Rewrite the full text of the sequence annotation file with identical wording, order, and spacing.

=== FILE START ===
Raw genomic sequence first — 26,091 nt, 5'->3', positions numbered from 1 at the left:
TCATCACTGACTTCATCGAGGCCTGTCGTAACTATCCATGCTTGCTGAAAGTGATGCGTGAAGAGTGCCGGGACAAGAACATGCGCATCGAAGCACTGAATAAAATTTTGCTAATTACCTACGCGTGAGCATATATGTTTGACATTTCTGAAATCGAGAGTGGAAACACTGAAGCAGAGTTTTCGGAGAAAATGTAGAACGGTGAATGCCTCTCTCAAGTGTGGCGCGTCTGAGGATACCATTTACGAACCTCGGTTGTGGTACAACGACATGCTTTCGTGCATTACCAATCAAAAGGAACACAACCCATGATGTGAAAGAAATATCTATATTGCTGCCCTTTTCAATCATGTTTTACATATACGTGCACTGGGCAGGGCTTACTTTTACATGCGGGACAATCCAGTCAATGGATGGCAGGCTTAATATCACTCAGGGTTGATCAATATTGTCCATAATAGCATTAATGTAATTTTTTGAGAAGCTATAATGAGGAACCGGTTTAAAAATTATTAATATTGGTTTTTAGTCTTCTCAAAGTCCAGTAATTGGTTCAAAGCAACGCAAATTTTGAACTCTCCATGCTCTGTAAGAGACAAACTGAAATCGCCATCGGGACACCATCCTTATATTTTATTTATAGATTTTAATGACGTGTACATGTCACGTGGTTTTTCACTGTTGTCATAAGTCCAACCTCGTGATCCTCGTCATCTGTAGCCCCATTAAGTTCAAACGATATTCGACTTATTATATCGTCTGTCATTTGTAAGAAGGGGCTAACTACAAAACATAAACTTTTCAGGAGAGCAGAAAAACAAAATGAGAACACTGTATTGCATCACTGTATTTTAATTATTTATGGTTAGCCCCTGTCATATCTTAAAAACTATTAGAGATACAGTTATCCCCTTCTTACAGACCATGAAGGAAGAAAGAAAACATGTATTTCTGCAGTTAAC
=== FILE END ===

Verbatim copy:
Raw genomic sequence first — 26,091 nt, 5'->3', positions numbered from 1 at the left:
TCATCACTGACTTCATCGAGGCCTGTCGTAACTATCCATGCTTGCTGAAAGTGATGCGTGAAGAGTGCCGGGACAAGAACATGCGCATCGAAGCACTGAATAAAATTTTGCTAATTACCTACGCGTGAGCATATATGTTTGACATTTCTGAAATCGAGAGTGGAAACACTGAAGCAGAGTTTTCGGAGAAAATGTAGAACGGTGAATGCCTCTCTCAAGTGTGGCGCGTCTGAGGATACCATTTACGAACCTCGGTTGTGGTACAACGACATGCTTTCGTGCATTACCAATCAAAAGGAACACAACCCATGATGTGAAAGAAATATCTATATTGCTGCCCTTTTCAATCATGTTTTACATATACGTGCACTGGGCAGGGCTTACTTTTACATGCGGGACAATCCAGTCAATGGATGGCAGGCTTAATATCACTCAGGGTTGATCAATATTGTCCATAATAGCATTAATGTAATTTTTTGAGAAGCTATAATGAGGAACCGGTTTAAAAATTATTAATATTGGTTTTTAGTCTTCTCAAAGTCCAGTAATTGGTTCAAAGCAACGCAAATTTTGAACTCTCCATGCTCTGTAAGAGACAAACTGAAATCGCCATCGGGACACCATCCTTATATTTTATTTATAGATTTTAATGACGTGTACATGTCACGTGGTTTTTCACTGTTGTCATAAGTCCAACCTCGTGATCCTCGTCATCTGTAGCCCCATTAAGTTCAAACGATATTCGACTTATTATATCGTCTGTCATTTGTAAGAAGGGGCTAACTACAAAACATAAACTTTTCAGGAGAGCAGAAAAACAAAATGAGAACACTGTATTGCATCACTGTATTTTAATTATTTATGGTTAGCCCCTGTCATATCTTAAAAACTATTAGAGATACAGTTATCCCCTTCTTACAGACCATGAAGGAAGAAAGAAAACATGTATTTCTGCAGTTAAC